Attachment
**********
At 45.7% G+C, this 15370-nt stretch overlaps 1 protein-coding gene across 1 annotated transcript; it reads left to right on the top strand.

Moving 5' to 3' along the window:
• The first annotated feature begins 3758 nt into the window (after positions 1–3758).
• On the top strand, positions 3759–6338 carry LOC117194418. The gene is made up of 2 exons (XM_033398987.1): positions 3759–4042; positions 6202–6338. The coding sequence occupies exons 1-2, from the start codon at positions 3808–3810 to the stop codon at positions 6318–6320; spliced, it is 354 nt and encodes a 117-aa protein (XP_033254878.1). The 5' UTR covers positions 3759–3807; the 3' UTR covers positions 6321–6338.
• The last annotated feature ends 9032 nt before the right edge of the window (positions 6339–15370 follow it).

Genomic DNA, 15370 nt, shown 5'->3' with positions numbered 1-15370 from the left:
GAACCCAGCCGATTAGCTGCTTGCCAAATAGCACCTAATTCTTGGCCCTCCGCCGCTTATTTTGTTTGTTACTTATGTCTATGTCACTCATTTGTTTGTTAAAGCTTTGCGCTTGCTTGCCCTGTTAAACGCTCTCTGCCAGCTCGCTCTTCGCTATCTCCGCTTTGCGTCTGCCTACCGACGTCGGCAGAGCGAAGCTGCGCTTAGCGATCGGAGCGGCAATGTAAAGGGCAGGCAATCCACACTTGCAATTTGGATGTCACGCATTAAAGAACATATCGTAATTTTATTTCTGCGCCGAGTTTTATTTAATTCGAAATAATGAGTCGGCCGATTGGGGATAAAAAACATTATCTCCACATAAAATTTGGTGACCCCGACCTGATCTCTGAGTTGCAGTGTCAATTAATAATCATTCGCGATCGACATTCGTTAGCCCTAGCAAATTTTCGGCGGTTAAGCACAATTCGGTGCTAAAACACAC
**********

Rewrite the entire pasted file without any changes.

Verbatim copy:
At 45.7% G+C, this 15370-nt stretch overlaps 1 protein-coding gene across 1 annotated transcript; it reads left to right on the top strand.

Moving 5' to 3' along the window:
• The first annotated feature begins 3758 nt into the window (after positions 1–3758).
• On the top strand, positions 3759–6338 carry LOC117194418. The gene is made up of 2 exons (XM_033398987.1): positions 3759–4042; positions 6202–6338. The coding sequence occupies exons 1-2, from the start codon at positions 3808–3810 to the stop codon at positions 6318–6320; spliced, it is 354 nt and encodes a 117-aa protein (XP_033254878.1). The 5' UTR covers positions 3759–3807; the 3' UTR covers positions 6321–6338.
• The last annotated feature ends 9032 nt before the right edge of the window (positions 6339–15370 follow it).

Genomic DNA, 15370 nt, shown 5'->3' with positions numbered 1-15370 from the left:
GAACCCAGCCGATTAGCTGCTTGCCAAATAGCACCTAATTCTTGGCCCTCCGCCGCTTATTTTGTTTGTTACTTATGTCTATGTCACTCATTTGTTTGTTAAAGCTTTGCGCTTGCTTGCCCTGTTAAACGCTCTCTGCCAGCTCGCTCTTCGCTATCTCCGCTTTGCGTCTGCCTACCGACGTCGGCAGAGCGAAGCTGCGCTTAGCGATCGGAGCGGCAATGTAAAGGGCAGGCAATCCACACTTGCAATTTGGATGTCACGCATTAAAGAACATATCGTAATTTTATTTCTGCGCCGAGTTTTATTTAATTCGAAATAATGAGTCGGCCGATTGGGGATAAAAAACATTATCTCCACATAAAATTTGGTGACCCCGACCTGATCTCTGAGTTGCAGTGTCAATTAATAATCATTCGCGATCGACATTCGTTAGCCCTAGCAAATTTTCGGCGGTTAAGCACAATTCGGTGCTAAAACACAC